Society Hill

 

History
The district is named after the 18th century Free Society of Traders, which had its offices at Front Street on the hill above Dock Creek. Located close to both the Delaware River and Philadelphia’s civic buildings, including Independence Hall, the neighborhood soon became one of the city’s most populous areas.

Several market halls, taverns and churches were built alongside brick houses of Philadelphia’s affluent citizens.

In the 19th century, the city expanded westward and the area lost its appeal. Houses deteriorated until the 1950s, when the city, state and federal governments started one of the first urban renewal programs aimed at the preservation of historic buildings. While most commercial 19th-century buildings were demolished, historically-significant houses were restored by occupants or taken over by the Philadelphia Redevelopment Authority and sold to individuals who agreed to restore the exteriors. Replicas of 18th-century street lights and brick sidewalks were added to enhance the colonial atmosphere. Empty lots and demolished buildings were replaced with parks, walkways, and modern townhouses.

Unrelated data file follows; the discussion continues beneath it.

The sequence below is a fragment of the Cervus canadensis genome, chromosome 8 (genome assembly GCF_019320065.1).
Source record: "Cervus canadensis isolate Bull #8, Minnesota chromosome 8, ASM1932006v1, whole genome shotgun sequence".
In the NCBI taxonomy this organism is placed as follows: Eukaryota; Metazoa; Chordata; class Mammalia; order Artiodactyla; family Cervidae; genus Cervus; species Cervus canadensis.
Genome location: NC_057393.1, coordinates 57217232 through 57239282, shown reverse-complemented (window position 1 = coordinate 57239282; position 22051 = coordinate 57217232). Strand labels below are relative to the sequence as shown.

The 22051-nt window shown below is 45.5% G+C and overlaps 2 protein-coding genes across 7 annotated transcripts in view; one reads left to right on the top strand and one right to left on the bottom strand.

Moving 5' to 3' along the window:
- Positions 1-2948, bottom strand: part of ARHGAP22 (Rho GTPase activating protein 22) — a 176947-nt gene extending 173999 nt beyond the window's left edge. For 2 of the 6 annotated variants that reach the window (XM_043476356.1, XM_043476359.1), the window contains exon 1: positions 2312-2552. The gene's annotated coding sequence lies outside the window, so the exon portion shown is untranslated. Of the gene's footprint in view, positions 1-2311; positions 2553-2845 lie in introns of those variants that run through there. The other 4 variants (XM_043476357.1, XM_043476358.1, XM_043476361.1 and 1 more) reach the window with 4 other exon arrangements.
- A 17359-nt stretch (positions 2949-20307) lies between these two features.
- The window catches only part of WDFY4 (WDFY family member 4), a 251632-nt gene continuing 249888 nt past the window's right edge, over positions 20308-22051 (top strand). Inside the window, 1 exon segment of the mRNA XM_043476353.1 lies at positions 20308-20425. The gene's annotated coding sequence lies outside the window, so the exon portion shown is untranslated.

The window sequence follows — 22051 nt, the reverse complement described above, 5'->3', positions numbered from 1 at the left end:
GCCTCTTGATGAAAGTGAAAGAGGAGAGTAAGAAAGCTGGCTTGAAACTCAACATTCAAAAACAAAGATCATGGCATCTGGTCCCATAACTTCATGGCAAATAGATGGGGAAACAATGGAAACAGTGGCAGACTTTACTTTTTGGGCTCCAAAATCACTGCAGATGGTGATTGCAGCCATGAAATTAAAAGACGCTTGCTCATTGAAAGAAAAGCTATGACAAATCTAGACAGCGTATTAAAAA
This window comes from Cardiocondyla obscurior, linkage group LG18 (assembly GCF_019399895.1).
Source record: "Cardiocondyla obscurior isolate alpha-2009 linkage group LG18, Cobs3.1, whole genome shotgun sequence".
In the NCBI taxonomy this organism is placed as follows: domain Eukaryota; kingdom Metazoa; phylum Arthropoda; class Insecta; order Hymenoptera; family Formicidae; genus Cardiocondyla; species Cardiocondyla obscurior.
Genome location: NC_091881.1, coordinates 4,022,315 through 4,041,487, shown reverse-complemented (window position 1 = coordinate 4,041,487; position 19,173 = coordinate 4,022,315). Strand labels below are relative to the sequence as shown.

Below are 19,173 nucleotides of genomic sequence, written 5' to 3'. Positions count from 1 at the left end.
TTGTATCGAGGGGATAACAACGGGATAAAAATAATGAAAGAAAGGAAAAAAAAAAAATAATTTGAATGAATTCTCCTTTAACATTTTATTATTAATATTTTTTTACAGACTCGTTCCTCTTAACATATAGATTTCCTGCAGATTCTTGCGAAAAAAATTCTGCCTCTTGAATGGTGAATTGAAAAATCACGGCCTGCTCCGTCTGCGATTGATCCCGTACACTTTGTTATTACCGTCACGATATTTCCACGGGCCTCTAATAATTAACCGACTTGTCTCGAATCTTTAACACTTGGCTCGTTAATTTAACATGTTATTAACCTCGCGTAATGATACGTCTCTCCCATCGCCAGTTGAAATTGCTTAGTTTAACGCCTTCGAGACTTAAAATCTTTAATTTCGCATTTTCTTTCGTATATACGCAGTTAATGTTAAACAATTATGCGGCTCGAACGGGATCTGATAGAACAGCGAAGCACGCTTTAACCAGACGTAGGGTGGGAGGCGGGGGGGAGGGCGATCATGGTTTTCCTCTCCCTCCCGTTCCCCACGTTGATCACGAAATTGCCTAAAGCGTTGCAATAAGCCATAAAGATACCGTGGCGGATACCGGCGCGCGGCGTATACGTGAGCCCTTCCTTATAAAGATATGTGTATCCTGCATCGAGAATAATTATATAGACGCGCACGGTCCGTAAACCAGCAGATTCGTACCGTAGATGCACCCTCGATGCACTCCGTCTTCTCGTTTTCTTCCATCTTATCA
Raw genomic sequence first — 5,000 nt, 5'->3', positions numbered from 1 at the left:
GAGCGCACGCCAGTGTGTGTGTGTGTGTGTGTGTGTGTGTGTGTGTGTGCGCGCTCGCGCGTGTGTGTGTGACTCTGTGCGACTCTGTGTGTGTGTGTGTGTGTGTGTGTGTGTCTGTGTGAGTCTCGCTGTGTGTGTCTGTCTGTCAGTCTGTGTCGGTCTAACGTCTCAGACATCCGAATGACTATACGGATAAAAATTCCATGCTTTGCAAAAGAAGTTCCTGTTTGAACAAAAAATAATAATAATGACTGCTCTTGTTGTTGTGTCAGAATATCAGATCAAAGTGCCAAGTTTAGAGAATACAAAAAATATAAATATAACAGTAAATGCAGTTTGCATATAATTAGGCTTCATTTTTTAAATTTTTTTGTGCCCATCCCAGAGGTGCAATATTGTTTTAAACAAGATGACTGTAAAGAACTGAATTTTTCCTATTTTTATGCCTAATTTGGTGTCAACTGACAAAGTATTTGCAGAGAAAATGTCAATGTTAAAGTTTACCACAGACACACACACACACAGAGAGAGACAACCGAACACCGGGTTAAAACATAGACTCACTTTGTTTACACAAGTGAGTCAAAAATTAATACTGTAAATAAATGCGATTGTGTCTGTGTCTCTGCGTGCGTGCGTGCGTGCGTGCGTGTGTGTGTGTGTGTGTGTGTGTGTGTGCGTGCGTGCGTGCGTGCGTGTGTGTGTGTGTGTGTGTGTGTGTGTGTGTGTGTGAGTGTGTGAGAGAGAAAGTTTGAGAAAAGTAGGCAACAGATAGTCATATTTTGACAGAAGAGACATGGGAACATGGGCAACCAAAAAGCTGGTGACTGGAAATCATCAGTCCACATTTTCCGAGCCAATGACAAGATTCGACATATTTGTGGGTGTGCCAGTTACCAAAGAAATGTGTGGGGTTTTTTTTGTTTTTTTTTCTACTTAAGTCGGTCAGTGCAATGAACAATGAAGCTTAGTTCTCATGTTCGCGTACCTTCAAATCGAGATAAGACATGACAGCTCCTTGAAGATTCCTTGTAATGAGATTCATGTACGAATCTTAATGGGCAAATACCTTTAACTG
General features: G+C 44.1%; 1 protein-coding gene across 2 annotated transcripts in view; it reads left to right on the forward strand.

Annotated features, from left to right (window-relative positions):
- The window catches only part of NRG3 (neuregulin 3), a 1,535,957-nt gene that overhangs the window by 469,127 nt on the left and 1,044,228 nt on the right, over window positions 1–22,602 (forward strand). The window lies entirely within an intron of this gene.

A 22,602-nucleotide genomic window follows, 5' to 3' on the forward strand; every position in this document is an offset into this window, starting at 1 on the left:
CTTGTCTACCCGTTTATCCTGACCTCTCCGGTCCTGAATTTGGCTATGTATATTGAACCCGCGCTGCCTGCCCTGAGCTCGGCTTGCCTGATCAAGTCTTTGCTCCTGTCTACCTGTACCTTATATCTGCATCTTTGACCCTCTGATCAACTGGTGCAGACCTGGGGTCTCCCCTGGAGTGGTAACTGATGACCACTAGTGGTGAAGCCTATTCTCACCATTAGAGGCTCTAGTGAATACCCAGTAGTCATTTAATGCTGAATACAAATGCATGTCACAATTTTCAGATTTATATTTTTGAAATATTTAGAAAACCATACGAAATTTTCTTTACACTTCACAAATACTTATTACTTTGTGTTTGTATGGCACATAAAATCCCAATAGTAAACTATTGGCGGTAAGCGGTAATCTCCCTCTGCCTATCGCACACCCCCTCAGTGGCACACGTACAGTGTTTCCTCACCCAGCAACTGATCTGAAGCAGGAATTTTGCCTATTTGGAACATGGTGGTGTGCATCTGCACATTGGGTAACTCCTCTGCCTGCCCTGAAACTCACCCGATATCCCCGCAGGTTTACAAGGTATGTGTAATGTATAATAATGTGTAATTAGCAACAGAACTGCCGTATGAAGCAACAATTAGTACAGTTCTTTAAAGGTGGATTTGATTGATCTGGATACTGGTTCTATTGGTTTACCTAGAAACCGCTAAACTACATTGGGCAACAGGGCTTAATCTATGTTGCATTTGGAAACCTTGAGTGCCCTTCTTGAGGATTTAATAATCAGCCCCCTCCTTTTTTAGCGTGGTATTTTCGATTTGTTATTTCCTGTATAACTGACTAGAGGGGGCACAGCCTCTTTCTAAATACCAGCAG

Today Society Hill contains more Georgian structures than any neighborhood in the country. The area is now known for a rich cultural and ethnic diversity and remains a mostly residential neighborhood. (From Wikipedia)

Boundaries
The neighborhood is bordered by Walnut Street to the North, Lombard Street to the South, Front Street to the East and 8th Street to the West.

Zip Code:  19106

What To See / Do

Dining, Shopping and Bars

Schools

Public Transportation

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